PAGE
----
B J Arun-TiE Silicon Valley president-
The COVID-19 pandemic is an emerging and very rapidly evolving situation. We saw health advisories regarding not hosting gatherings of more than 1,000 people, being changed to 250 and finally 100, literally on a daily basis this past week. We saw dozens of conferences either get canceled, postponed, or moved online, all having a dramatic impact on the local economies where they were to have been hosted. The cancellation of just two of these gatherings: The Mobile World Congress 2020 in Barcelona had an economic impact of close to 500 million euros, and that of South by Southwest in Austin, Texas, over $350 million. We ourselves at TiE had to make the difficult decision to postpone TiEcon 2020, our flagship conference on entrepreneurship that has been held continuously over the past 27 years since we did not want to put the wellbeing of our over 5,000 attendees, staff, and the community at risk.
Not only are airlines and cruise lines bearing the brunt of this scourge, but everyone in the hospitality industry has already started seeing a major impact on their bottom line. As an increasing number of companies are asking their employees to work from home and not attend face-to-face meetings, people’s behavior patterns are seeing dramatic changes. A lot fewer patrons are visiting restaurants for meals, going to gyms, malls, movie theaters, sporting events and concerts, etc. This new behavior of not going out is going to cause a significant drop in business for these retailers and merchants.
Barely any people are still traveling for business or leisure and therefore not using services of gig economy companies such as Uber or AirBnB. I know people who were managing multiple AirBnB units, and they will now find it difficult to pay the rent or mortgages on these properties. I always chat with my Uber or Lyft drivers during long rides to the airport, and many of them have shared that they had invested in new vehicles and driving for these app-based ride-hailing services was their primary source of income. One estimate puts these gig-economy workers and contractors as numbering 15 million or roughly making up 10% of the US workforce.
Whenever businesses start seeing such an impact to their bottom line, they have no option but to downsize to stay afloat. When people don’t have jobs, they obviously will not feel very bullish about purchasing new homes, cars, or consumer goods such as phones, clothing, etc. The US will now be much less impacted by what everyone thought would be the supply-side shock (because of so much of what we consume being made in China), but moving forward our economy will experience a bigger downturn because of the demand-side shock.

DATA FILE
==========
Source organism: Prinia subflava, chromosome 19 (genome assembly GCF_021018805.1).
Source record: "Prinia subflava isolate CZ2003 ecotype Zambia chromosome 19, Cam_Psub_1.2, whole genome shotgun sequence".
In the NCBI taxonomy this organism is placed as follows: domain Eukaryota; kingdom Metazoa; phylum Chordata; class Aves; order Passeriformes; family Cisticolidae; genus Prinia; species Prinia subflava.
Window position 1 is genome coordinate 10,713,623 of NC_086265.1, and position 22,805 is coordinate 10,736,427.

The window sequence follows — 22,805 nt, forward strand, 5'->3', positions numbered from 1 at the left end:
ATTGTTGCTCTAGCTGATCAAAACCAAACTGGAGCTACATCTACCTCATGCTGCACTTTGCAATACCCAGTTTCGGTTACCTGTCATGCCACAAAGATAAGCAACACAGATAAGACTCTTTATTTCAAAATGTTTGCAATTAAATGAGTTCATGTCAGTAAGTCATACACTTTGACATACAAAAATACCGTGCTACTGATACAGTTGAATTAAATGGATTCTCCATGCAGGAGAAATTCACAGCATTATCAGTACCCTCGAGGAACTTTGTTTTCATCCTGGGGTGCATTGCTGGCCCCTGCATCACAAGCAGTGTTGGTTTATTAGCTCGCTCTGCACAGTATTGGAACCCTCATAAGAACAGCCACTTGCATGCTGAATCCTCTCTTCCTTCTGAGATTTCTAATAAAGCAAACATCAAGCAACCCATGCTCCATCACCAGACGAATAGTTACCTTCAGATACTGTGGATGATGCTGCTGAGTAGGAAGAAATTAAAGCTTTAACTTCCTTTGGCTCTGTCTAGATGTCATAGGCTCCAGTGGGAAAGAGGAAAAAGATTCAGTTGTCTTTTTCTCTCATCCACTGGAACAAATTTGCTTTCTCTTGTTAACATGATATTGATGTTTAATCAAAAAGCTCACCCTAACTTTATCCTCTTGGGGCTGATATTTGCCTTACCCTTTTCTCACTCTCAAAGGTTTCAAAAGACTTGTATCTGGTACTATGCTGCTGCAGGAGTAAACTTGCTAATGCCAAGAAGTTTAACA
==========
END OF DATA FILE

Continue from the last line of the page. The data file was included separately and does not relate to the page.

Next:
The stock markets losing more than 20% of their value over the past couple of weeks will also have a major impact since the decade long bull run had what is called the wealth effect. The fact that we are already in a bear market is expected to have an impact on consumer spending, and some estimates predict it will shave off more than a full percent of our economic growth. Warren Buffet, widely considered one of the most successful investors of all time, said the combination of the coronavirus and crash in oil prices is a “one-two punch” to the stock market. In his annual letter released on Feb. 22, the “Oracle of Omaha” cautions that “Anything can happen to stock prices tomorrow. Occasionally, there will be major drops in the market, perhaps of 50% magnitude or even greater.”
Governments are scrambling to do their best to try to minimize the impact on their respective economies. The US Federal Reserve just made an emergency announcement that they are slashing interest rates to zero. The central bank also announced that they will be using their full range of tools to battle the economic impact of the virus and has authorized a Quantitative Easing in the form of at least $700 billion in asset purchases. The Feds are also issuing $1.5 trillion in short-term loans to banks to boost treasury market liquidity.
One can only hope that aggressive containment of the coronavirus by conducting widespread testing, quarantines, and social distancing will dramatically decrease the number of new cases.
While the next few months are going to feel like we are in a recession, some experts feel that we will see a nice bounce back in the third quarter.
Given the uncertainties around the spreading of this infection and its social and economic impact, my personal take is that we should do everything we can to curtail its spreading in the community. While we should be well prepared and take a wait-and-watch attitude over what is going to be a very slow summer, nothing good will come out of panicking. The world has seen many different crises and economic downturns, and history proves that this too shall pass.
[B.J. Arun is presently TiE Silicon Valley president, a successful serial entrepreneur who was till most recently CEO of July Systems, a mobile internet company acquired by Cisco in August 2018. He was the founder and CEO of California Digital, one of the market leaders in High-Performance Computing. In addition to various awards and recognitions, Arun was awarded the prestigious Karnataka Rajyotsava Day Award by the Chief Minister of Karnataka on Nov. 1, 2004.]